A Few Interesting Payroll ​Related Items

Handling employees is always a challenging situation. And while there are many issues that you will encounter, here are a few interesting situations.

Employee Terminates, Files for Unemployment

This is a scenario that a business owner experienced. His employee decides to voluntarily terminate his employment with him. Upon leaving he asked the owner if his final check could be disbursed to him now. In one last act of kindness, the owner grants his request. The owner then receives a correspondence from the Hawaii Department of Labor stating that this ex-employee has filed an unemployment claim saying he was fired.

The owner replied that he voluntarily left his employment. However, by paying him within 24 hours of termination, the Department tells him that’s the rule when someone is fired. Since he followed that rule, they conclude that the owner fired him and grant the ex-employee unemployment benefits. If you run into this scenario, tell your ex-employee that they will get paid when the normal payroll period ends.

Withholding Medical Insurance From Separated Employee

An employee separates from your business before the 15th of the month. But you’ve already paid his medical insurance for that month. You are allowed (in Hawaii) to charge back as a deduction ½ of medical insurance premium on his final paycheck should you wish to do so. See HRS 393-13.

Withholding proper amount of tax from employee

You hire a new employee who fills out the HW-4 withholding certificate saying he is exempt from taxes. What position do you take? The Hawaii Department of Taxation has issued Tax Information Release 95-4 to provide guidance for employers on what an employee can claim.

The employer is required to determine the proper amount of withholding from each employee. Should the employee refuse to provide documentation as to why he is exempt, the employer is required to use single zero. Should the employer honor the employee’s certificate and fails to deduct taxes, the employer will be required to pay the employee’s share of taxes. See HRS 235-64.

Employer liable for taxes despite payroll firm’s embezzlement

Many businesses engage the services of payroll processing companies to handle all their payroll needs. They provide the convenience of not only filing all employment reports, but also withdraw from your account all necessary funds to cover all payroll costs. The biggest liability issue is when the payroll processing company fails to remit amounts to the taxing authorities after debiting monies from client accounts.

Even though you paid your payroll processing firm the taxes withheld from your employees, you are still responsible if those funds are not turned over to the taxing authorities. In a case that highlights this issue, we look at a court case Pediatric Affiliates P. A. (CA 3 4/16/2007) 97 AFTR 2d 2006-1329.

Pediatric Affiliates, P. A. was a New Jersey professional corporation that hired PAL Data to service its payroll accounting and tax needs. Unknown to Pediatric the founder of PAL (Hirsch) embezzled the tax payments that Pediatric and other clients transferred to PAL. Hirsh would prepare and send to Pediatric a tax form that reflected Pediatric’s actual tax liability.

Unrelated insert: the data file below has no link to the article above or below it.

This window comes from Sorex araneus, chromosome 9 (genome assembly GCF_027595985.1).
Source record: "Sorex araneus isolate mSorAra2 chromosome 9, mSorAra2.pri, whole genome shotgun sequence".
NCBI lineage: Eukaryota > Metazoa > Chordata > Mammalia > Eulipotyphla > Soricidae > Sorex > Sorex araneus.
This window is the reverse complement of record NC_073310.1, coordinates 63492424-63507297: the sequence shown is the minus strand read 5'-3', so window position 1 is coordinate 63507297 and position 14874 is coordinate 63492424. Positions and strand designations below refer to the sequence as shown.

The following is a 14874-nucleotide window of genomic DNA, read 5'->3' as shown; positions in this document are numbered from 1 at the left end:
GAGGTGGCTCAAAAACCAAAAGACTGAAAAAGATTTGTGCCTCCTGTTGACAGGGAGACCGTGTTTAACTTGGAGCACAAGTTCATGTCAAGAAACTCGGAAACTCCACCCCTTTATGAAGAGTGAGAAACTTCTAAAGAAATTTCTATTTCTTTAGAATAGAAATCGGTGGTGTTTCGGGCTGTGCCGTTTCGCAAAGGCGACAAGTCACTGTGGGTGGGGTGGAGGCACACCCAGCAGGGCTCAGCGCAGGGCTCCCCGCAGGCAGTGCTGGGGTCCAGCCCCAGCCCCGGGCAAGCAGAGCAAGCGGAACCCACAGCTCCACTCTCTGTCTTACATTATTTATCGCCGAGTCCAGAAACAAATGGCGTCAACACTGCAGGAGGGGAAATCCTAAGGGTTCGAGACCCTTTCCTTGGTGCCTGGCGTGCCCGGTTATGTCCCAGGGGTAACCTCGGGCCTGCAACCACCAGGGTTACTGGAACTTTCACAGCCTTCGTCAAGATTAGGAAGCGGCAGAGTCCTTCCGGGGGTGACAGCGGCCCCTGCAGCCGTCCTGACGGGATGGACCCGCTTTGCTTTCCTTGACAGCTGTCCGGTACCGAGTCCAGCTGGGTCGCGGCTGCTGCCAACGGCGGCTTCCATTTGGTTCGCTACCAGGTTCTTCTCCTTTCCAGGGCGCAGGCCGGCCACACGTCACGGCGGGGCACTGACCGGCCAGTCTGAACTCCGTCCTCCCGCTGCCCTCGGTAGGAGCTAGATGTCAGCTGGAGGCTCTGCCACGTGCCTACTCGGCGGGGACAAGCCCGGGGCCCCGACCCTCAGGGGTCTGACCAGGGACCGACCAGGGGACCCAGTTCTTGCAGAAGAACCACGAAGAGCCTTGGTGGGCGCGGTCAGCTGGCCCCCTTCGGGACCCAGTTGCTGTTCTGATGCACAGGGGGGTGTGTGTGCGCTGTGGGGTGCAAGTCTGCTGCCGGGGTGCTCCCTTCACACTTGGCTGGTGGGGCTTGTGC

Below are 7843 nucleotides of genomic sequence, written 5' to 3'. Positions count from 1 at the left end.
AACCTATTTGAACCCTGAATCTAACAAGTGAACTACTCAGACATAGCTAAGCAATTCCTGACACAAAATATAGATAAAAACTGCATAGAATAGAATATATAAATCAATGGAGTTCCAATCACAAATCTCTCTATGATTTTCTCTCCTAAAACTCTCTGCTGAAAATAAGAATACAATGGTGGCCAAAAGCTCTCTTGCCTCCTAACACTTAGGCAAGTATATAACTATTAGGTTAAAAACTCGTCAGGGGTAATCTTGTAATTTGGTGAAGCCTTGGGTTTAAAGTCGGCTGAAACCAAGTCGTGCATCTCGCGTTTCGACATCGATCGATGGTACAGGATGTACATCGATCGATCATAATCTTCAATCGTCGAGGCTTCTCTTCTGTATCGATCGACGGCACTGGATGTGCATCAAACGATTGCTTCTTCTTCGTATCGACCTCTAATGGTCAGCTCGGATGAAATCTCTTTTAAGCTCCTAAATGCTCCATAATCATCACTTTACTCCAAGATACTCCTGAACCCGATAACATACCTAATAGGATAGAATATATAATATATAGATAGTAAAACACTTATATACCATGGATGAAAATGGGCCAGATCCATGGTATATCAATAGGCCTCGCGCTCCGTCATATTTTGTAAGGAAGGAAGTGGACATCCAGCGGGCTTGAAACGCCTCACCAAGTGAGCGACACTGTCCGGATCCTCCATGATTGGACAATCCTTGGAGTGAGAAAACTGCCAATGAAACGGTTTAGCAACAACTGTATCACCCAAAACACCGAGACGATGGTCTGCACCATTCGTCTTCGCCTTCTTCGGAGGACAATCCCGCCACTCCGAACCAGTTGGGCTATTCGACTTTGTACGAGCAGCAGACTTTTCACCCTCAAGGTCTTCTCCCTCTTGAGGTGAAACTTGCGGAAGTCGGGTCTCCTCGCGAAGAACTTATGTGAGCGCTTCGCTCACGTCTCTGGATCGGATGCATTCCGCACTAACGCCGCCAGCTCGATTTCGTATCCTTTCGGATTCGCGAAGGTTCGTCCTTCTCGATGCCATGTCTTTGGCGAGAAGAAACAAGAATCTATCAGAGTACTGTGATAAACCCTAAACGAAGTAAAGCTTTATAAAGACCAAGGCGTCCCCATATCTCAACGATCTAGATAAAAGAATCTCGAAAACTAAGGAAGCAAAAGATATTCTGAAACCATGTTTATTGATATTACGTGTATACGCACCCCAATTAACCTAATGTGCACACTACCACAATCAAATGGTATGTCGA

Pediatric then would transfer the money in the amount of its tax liability to PAL. Hirsch, however, would also prepare a tax form that reflected an understated tax liability. He sent the understated form and amount to the IRS, and invested the difference between the amount he received from Pediatric and the amount sent to the IRS in a personal hedge fund.

Hirsch pled guilty to wire fraud and tax evasion, was assessed monetary penalties and was sentenced to a prison term. Pediatric also brought an action against PAL and Hirsh for monetary damages and recovered part of the funds that were embezzled.

The IRS sent notices of intent to levy on its assets for the taxes Pediatric owed from 1999 thru the first quarter of 2000 due to Hirsh’s underpayment. In response, Pediatric brought an action in District Court, seeking a redetermination of the IRS’s collection action. Pediatric argued that it was not responsible for the tax and interest because: (1) it paid the taxes owed to PAL; (2) it was not responsible for Hirsh’s subsequent embezzlement of those funds; and (3) the government was judicially stopped from recovering payroll taxes from Pediatric because the government already had a “recovery” of the taxes in Hirsh’s conviction and incarceration.

The district court rejected all of Pediatric’s arguments. It held that reliance on an agent does not constitute cause even when the agent embezzles a company’s tax payments. Reliance on an agent or particular employee to properly pay a company’s taxes is not reasonable cause because the agent’s or employee’s failure to do so does not render the company unable to fulfill its tax obligations.

There are several things that you as a business can do to monitor the activities of your payroll service. First is obtaining copies, as they are prepared, of all government filings prepared by the payroll processing company. Make sure your address is used so if any deficiency notices are sent, you will receive them.

Match up the disbursements from your account to that on the tax filings. You can also go to the IRS website to view all payments posted to your account. And finally request a certificate of insurance from the service provider naming you as additional insured to cover you in the event there is a misappropriation of funds.